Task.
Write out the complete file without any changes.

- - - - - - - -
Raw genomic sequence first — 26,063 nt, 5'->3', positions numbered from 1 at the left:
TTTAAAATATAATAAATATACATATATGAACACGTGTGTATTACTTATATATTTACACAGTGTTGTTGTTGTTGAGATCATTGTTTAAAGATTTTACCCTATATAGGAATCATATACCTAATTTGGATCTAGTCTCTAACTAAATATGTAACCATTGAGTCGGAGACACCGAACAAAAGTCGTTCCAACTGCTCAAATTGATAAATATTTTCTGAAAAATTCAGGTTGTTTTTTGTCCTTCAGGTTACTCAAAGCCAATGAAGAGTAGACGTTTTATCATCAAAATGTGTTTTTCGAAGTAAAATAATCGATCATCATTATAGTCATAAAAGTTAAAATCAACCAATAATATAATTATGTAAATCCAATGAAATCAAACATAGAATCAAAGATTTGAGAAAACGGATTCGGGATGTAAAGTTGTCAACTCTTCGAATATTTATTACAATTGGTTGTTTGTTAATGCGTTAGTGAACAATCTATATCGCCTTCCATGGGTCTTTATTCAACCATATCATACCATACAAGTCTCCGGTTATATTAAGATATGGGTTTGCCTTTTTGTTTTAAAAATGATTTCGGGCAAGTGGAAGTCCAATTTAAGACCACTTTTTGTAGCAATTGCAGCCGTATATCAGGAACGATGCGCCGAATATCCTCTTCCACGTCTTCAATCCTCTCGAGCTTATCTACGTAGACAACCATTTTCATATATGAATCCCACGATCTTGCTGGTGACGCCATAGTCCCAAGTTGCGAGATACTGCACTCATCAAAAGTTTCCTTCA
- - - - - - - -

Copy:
Raw genomic sequence first — 26,063 nt, 5'->3', positions numbered from 1 at the left:
TTTAAAATATAATAAATATACATATATGAACACGTGTGTATTACTTATATATTTACACAGTGTTGTTGTTGTTGAGATCATTGTTTAAAGATTTTACCCTATATAGGAATCATATACCTAATTTGGATCTAGTCTCTAACTAAATATGTAACCATTGAGTCGGAGACACCGAACAAAAGTCGTTCCAACTGCTCAAATTGATAAATATTTTCTGAAAAATTCAGGTTGTTTTTTGTCCTTCAGGTTACTCAAAGCCAATGAAGAGTAGACGTTTTATCATCAAAATGTGTTTTTCGAAGTAAAATAATCGATCATCATTATAGTCATAAAAGTTAAAATCAACCAATAATATAATTATGTAAATCCAATGAAATCAAACATAGAATCAAAGATTTGAGAAAACGGATTCGGGATGTAAAGTTGTCAACTCTTCGAATATTTATTACAATTGGTTGTTTGTTAATGCGTTAGTGAACAATCTATATCGCCTTCCATGGGTCTTTATTCAACCATATCATACCATACAAGTCTCCGGTTATATTAAGATATGGGTTTGCCTTTTTGTTTTAAAAATGATTTCGGGCAAGTGGAAGTCCAATTTAAGACCACTTTTTGTAGCAATTGCAGCCGTATATCAGGAACGATGCGCCGAATATCCTCTTCCACGTCTTCAATCCTCTCGAGCTTATCTACGTAGACAACCATTTTCATATATGAATCCCACGATCTTGCTGGTGACGCCATAGTCCCAAGTTGCGAGATACTGCACTCATCAAAAGTTTCCTTCA